I’ve decided – Perhaps I’m not with “it”… I’m just way ahead of the curve.

3 starters, 3 mains, 2 wines, 1 beer, 3 coffee €82
101 Talbot, 100-102 Talbot Street, Dublin 1

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Disappointment in Clodagh’s Kitchen

I am not an avid clothes shopper; I avoid it as much as I can, buying online or bulk buying in one or two expensive trips a year. However, recently, necessity called; An important, week-long meeting in Chicago and I with not a stitch to wear.

This meeting is the reason there will be no blog post next week; but despair not, for the weekend after, there will be a special Consumation does Chicago post. I’ve spent longer planning the food hotspots I’ll hit than I have preparing for the meeting, I’m very excited about the pounds I am going to put on, and I look forward to walking you through every delicious morsel.

I digress from the point of this blog post; Clodagh’s Kitchen, the oasis of calm that called to us after four long hours of Saturday morning shopping in Dublin city centre, the day of the Notre Dame/Navy American football game. In retrospect, with the usual 20/20 vision, not the most sensible of ideas.

Laden like pack mules, the last quotient of energy sapped, we arrived at Arnotts to Clodagh McKenna’s venture, a café focused on homemade, locally produced food. More than a little excited to be off the packed streets, I selected the Italian summer salad, with the pate to accompany, as my brother opted for pesto, chicken and sun-blush tomato tagliatelle, and my mother the lamb kofta. Many dishes are marked as gluten free on the menu, but approach with care, as the size of the open kitchen didn’t inspire me with confidence that ingredients could be kept completely segregated.

The place had an odd look to it, as if we were sitting in someone’s front room, but I’m presuming that’s the point. Unfortunately, this homeliness did not extend to the bathrooms – these, a trek downstairs and back through the shop, were dank, dirty and dark, an underground train station feel to them. Arnotts really need to put some effort into renovating these; literally any effort at all would be appreciated.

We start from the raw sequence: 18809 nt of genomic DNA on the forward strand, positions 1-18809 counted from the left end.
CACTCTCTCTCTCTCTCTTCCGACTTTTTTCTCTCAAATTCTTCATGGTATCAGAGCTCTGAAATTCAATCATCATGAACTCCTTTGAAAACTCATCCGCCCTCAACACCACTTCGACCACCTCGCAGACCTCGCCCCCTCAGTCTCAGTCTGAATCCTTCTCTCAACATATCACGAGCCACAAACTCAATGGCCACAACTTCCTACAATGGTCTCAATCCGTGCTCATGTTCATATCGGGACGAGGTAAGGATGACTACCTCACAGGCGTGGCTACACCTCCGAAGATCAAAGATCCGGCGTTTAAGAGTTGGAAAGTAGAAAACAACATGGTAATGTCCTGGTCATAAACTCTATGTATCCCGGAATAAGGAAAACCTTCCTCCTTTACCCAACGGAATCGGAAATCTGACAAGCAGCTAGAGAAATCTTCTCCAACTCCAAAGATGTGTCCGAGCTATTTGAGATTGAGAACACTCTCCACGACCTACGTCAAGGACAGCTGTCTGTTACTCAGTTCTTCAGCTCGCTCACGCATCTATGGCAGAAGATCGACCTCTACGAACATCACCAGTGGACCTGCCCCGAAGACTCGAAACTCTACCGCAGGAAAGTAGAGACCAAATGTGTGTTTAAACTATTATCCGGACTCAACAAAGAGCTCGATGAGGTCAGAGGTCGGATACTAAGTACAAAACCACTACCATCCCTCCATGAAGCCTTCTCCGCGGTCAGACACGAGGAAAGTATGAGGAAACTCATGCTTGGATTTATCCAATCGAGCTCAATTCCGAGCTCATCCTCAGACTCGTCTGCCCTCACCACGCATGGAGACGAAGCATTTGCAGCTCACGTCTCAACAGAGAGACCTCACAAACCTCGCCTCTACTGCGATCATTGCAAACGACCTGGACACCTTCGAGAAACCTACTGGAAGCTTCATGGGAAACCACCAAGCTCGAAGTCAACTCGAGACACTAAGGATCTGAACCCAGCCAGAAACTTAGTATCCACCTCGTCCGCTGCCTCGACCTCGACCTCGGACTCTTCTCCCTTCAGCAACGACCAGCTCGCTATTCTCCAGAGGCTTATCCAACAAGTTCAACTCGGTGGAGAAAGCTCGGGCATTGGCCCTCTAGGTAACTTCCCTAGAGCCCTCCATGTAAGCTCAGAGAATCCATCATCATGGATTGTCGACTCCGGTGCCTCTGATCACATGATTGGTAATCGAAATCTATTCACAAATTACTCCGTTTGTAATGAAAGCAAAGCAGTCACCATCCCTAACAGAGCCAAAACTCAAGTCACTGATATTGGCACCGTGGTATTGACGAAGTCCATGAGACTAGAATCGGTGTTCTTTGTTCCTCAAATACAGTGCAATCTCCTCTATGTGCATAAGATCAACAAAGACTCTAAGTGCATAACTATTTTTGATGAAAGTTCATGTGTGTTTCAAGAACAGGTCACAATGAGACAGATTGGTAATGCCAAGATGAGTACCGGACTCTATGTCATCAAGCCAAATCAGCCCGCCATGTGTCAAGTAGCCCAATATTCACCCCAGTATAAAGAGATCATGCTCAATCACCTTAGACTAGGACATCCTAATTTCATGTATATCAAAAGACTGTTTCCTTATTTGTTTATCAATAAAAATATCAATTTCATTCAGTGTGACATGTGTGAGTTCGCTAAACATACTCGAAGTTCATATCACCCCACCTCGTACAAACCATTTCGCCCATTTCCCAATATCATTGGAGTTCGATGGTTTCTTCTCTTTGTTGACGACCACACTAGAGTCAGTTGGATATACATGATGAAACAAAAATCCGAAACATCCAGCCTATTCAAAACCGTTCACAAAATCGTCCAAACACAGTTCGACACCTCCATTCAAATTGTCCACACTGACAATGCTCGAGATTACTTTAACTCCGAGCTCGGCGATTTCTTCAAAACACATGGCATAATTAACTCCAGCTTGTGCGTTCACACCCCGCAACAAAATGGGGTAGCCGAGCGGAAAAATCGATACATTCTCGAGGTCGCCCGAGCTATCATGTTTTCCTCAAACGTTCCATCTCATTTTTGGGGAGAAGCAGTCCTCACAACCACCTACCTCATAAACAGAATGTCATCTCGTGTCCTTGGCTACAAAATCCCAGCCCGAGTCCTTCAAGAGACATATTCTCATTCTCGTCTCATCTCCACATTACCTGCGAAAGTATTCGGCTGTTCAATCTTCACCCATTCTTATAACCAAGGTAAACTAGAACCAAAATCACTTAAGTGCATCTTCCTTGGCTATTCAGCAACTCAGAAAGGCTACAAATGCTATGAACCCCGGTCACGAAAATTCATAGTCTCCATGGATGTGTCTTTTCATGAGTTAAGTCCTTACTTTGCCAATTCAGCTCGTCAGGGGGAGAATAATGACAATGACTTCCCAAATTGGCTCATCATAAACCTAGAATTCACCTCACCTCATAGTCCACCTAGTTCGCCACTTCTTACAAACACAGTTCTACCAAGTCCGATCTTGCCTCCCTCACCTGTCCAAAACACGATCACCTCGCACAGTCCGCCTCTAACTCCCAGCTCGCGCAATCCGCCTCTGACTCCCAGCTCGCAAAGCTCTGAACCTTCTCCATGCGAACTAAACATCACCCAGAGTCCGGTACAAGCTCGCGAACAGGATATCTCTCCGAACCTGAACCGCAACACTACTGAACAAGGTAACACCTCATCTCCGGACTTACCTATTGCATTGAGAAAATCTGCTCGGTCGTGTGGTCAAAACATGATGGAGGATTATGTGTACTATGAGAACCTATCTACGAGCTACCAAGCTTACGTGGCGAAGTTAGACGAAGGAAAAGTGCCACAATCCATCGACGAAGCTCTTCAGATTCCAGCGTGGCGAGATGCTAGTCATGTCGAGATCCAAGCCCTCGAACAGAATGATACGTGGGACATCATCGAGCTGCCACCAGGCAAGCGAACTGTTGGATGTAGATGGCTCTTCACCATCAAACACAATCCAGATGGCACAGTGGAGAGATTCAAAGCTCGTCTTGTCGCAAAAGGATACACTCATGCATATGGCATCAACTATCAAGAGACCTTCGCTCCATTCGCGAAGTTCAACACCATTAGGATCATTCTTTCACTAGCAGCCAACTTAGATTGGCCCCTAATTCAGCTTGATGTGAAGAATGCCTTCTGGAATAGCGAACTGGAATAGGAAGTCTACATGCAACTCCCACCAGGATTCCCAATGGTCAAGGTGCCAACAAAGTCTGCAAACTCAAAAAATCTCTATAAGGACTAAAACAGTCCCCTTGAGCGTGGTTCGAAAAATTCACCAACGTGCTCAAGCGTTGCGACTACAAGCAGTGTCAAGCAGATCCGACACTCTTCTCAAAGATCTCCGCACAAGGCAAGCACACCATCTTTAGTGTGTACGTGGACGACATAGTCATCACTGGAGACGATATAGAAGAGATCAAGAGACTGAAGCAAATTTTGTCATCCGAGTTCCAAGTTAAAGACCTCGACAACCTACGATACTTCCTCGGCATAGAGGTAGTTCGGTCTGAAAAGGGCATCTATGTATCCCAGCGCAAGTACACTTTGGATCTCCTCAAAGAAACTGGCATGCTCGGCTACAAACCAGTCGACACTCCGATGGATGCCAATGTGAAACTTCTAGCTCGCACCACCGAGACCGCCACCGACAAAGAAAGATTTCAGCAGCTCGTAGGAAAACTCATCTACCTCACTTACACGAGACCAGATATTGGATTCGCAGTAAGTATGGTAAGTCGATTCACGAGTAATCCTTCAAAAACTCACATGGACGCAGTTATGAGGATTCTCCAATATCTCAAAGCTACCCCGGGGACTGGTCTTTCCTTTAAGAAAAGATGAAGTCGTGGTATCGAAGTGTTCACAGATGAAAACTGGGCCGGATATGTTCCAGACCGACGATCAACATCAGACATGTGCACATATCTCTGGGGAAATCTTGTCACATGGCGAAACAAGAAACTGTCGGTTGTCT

When I returned, lunch had arrived. The advertised “goat’s cheese toasts” on my salad were two tiny pieces of bread, with a measly scrape of cheese – absolutely pointless – but the rest of the salad was relatively nice; fresh, crisp rocket with a generous serving of parmesan, prosciutto, and pine nuts, with a bright citrus dressing.

The pate, topped with peppercorns, was fantastic – velvet smooth and rich, the sharp apple chutney a delight by itself. Par for course, the amount of bread served was inadequate for the slab of pate, but this was resolved when I asked for more, and was absolutely overwhelmed with the three additional pieces I received. The lamb koftas, although nice, looked like a starter – only five mini meatballs, the bulk of the meal being made up by soggy cumin roast potatoes, and a watery, flavourless tzatziki. A complete disappointment.

Thankfully, the brother fared better, in my opinion. Generally, I avoid pesto, having had too many experiences with the half rancid muck that is sometimes passed off in restaurants, but I couldn’t stop myself stealing strand after strand of the perfectly al dente tagliatelle, smothered in creamy sauce. I was extremely grateful for his dislike of sun blush tomatoes, and hoovered them up, but unfortunately wasn’t able to find a piece of the chicken to try, as so few had been supplied.